Reebok segment gross margins were up 110 basis points for the period to 36.8% of sales, due primarily to last years Q1 accounting effects of 22 million related to the purchase price allocation for the acquisition. Reported GM for Q1 last year was 35.7% of sales, but would have been 40.5% of sales excluding the accounting effects, so comp gross margins apparently declined 370 basis points for the quarter.
Reebok brand backlogs saw their first positive performance since the acquisition closed, increasing 3% on a currency-neutral basis at the end of the quarter. The order book does not erase the 14% currency-neutral decline for the same period last year, but it starts to cut into the negative trend. A 9% currency-neutral decline in Footwear was said to be due mainly to declines in North America and Europe, while the 16% currency-neutral increase in apparel got a lift from North America and Asia. A new NHL hockey jersey for this fall was a key contributor to the N.A. strength.
Reebok segment full year sales are expected to grow at low-single-digit rates versus last year.
Revenues at TaylorMade-adidas Golf decreased 4% on a currency-neutral basis for the period, reversing a strong double-digit positive trend, and declined about 2.4% when measured in U.S. dollars. The decrease was due entirely to the divesture of the Greg Norman Collection business, which was responsible for about $19 million (16 mm) in sales in Q1 last year. Excluding the GNC impact, which was apparently isolated to the North America business, TM-aG revenues would have been up 6% for the period to $236 million (180 mm) from $223 million (185 mm) in the year-ago period, or up 5% on a currency-neutral basis.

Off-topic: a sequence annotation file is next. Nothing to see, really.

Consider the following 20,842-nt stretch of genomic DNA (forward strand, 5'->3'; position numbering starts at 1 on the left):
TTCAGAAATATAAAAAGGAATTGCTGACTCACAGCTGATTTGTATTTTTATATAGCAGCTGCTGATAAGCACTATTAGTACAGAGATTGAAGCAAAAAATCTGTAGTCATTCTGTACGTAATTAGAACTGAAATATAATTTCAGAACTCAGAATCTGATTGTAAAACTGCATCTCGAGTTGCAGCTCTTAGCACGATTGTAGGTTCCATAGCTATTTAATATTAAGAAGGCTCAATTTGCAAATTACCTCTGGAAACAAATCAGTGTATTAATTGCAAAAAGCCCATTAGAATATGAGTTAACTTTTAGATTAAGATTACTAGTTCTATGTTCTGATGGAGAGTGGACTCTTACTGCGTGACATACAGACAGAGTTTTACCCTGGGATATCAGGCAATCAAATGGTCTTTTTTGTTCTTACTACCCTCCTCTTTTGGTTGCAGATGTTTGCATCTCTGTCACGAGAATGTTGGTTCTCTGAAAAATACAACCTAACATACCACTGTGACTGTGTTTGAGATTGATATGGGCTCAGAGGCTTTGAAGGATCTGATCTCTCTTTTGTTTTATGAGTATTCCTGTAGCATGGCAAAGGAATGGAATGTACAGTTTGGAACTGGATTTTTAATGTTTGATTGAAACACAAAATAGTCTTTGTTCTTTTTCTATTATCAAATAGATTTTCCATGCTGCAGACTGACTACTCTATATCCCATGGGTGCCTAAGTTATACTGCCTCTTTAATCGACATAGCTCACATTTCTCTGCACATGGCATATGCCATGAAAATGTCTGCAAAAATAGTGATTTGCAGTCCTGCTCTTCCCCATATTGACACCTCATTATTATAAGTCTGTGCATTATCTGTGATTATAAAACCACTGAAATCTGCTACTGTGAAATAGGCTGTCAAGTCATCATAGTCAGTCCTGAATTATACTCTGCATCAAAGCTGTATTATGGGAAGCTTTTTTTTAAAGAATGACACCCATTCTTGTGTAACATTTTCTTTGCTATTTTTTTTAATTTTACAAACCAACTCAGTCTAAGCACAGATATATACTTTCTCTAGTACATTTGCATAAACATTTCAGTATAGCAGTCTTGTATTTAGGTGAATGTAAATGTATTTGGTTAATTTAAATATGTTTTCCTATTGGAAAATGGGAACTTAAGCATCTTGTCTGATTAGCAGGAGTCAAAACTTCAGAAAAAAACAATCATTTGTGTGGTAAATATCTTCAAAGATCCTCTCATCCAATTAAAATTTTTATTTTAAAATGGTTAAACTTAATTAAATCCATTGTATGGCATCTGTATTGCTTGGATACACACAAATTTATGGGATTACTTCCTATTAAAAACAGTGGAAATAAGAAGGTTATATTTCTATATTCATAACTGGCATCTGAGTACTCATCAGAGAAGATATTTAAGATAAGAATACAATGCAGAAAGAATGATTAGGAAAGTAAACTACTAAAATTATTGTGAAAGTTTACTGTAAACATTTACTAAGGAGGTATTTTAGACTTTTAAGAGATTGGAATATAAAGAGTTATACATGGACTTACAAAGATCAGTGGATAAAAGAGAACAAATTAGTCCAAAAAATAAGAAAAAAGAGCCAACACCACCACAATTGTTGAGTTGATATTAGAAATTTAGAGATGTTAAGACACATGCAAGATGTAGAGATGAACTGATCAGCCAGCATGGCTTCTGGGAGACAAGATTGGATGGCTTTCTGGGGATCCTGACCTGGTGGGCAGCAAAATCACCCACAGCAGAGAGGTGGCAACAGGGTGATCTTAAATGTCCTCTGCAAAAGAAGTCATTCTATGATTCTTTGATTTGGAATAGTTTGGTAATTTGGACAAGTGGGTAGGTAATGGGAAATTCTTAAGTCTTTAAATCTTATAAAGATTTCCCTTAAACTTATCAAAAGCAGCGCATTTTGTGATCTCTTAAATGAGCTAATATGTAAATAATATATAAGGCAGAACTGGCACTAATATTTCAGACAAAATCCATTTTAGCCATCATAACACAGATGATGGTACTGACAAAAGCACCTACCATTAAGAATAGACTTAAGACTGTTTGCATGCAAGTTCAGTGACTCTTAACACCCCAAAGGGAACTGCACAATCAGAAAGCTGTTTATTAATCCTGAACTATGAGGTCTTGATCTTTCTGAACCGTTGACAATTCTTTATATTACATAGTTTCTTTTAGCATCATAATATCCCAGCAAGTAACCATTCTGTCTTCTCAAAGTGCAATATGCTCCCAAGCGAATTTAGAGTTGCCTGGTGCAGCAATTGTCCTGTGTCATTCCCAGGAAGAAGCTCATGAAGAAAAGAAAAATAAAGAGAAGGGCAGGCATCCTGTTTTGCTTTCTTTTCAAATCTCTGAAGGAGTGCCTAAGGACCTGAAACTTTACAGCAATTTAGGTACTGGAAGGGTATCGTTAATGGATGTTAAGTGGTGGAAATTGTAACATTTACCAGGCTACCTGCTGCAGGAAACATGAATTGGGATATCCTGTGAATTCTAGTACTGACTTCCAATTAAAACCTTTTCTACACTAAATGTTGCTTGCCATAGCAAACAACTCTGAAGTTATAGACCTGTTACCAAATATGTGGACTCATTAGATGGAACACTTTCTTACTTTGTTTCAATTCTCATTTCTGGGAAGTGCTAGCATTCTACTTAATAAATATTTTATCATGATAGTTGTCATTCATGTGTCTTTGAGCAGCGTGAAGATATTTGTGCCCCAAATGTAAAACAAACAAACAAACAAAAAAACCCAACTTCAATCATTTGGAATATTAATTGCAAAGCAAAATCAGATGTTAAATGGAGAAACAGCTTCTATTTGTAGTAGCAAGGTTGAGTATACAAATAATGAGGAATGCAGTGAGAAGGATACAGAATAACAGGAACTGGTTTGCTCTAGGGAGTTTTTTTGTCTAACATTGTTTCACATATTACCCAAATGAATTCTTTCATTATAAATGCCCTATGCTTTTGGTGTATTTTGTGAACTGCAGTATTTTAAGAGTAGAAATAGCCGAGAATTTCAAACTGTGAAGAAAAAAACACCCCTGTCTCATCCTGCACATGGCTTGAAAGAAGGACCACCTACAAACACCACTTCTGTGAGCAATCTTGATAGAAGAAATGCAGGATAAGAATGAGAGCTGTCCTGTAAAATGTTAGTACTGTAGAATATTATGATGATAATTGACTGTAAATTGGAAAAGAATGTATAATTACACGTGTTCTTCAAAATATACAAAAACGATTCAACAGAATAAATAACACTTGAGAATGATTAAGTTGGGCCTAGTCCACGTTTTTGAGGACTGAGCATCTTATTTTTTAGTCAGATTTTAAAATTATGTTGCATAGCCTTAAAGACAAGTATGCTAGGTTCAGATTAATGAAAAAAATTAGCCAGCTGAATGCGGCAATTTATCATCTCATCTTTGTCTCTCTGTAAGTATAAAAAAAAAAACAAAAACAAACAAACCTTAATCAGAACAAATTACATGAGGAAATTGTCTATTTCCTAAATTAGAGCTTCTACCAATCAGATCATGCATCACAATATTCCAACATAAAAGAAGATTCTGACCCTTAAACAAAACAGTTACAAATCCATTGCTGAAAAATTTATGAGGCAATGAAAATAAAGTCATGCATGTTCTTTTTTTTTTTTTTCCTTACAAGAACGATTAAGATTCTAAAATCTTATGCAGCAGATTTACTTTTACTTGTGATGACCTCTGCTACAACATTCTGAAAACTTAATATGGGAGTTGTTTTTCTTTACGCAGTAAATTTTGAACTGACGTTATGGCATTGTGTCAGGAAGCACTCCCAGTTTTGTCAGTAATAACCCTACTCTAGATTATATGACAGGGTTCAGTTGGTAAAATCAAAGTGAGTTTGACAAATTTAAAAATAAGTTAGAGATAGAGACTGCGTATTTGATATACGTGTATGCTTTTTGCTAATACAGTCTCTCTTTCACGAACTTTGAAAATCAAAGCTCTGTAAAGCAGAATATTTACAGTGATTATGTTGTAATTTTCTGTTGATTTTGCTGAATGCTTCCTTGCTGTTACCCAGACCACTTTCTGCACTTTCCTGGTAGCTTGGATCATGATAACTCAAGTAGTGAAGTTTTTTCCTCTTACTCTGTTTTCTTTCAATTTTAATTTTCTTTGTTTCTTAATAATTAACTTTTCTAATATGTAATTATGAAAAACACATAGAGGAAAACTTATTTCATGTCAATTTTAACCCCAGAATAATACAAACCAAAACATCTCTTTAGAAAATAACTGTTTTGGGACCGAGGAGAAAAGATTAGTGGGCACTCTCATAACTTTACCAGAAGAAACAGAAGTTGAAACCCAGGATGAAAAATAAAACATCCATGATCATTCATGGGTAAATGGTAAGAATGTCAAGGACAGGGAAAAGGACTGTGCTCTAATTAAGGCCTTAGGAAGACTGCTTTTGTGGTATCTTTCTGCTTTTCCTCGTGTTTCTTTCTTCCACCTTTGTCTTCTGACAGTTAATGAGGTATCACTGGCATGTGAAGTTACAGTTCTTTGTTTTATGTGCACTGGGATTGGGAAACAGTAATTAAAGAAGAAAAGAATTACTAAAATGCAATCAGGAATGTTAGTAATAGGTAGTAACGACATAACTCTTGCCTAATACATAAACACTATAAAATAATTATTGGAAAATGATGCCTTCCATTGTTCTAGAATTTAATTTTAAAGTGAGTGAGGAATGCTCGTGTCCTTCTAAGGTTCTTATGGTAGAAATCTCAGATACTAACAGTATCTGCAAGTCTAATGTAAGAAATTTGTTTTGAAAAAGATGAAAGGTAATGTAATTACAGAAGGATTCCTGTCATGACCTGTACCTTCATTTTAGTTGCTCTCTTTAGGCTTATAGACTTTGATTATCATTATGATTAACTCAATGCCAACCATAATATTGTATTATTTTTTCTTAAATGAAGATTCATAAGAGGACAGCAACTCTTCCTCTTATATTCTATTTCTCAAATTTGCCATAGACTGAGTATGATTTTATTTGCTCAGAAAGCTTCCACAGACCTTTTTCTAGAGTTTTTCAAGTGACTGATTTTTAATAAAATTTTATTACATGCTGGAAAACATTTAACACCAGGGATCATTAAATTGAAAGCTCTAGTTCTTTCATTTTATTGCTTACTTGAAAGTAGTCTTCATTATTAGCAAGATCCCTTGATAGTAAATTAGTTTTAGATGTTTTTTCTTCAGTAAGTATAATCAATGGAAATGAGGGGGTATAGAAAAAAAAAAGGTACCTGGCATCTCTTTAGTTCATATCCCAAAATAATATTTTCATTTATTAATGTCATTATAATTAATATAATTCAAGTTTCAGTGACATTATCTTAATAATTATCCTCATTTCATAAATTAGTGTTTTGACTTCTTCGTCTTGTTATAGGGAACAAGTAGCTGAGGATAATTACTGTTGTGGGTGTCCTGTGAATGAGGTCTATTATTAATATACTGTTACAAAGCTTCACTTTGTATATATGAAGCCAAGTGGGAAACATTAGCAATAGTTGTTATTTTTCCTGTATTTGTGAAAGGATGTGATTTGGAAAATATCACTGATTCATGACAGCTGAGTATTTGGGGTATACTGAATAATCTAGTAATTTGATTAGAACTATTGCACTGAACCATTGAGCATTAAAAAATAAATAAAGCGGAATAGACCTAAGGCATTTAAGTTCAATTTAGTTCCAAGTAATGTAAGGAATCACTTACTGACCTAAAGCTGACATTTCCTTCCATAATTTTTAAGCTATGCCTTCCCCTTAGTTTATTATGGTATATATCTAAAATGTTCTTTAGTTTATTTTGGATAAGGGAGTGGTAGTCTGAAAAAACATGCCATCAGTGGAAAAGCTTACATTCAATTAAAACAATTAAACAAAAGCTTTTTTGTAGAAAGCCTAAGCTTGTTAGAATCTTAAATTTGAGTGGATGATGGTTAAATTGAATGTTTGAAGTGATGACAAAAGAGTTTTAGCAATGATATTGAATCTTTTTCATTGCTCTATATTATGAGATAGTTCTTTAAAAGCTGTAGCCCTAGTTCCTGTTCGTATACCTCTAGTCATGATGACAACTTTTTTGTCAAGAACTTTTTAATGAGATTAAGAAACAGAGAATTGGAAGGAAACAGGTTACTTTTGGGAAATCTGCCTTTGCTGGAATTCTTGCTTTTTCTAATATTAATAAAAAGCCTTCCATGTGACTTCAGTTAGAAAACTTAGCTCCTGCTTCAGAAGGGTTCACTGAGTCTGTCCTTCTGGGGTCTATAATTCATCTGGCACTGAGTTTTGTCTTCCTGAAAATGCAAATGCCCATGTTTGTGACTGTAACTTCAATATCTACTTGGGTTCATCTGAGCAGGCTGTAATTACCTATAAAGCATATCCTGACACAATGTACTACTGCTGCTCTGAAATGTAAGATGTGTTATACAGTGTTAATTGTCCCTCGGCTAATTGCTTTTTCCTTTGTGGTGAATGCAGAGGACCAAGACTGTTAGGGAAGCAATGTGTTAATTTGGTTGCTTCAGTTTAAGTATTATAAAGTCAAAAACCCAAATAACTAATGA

North America sales were down 11% when measured in U.S. Dollars to $131 million (100 mm), compared to $147 million (122 mm) in Q1 last year, due to the GNC divesture. The company said the region would have been otherwise positive for the quarter. Europe sales swung positive again in the first quarter, increasing roughly 4.3% in Euro terms to 24 million ($31 mm) after declining 15% last year to 23 million ($28 mm) versus the previous year period. Asia/Pacific sales were up 11% in U.S. Dollars to $72 million (55 mm) from $65 million (54 mm) in the year-ago period. Latin America sales were up 9% to $1.3 million (1 mm) when measured in U.S. Dollars.
The company expects TM-aG full year currency-neutral sales to increase in mid-single-digits on a like-for-like basis, but sales will decline on a reported basis due to the GNC divesture.
|First Quarter Results|
|(in $ millions)||First Quarter|
|2007||US $**||2006||US $**|| Chg||C-N Chg*|
|Total Sales|| 2,538||$3,326|| 2,459||$2,957||3.2%||9%|
|adidas|| 1,819||$2,384|| 1,776||$2,136||2.4%||7%|
|Reebok|| 524||$687|| 454||$546||15.4%||22%|
|TM-aG|| 180||$236|| 201||$242||-10.4%||-4%|
|Gross Margin||46.8%||45.0%||+180 bps|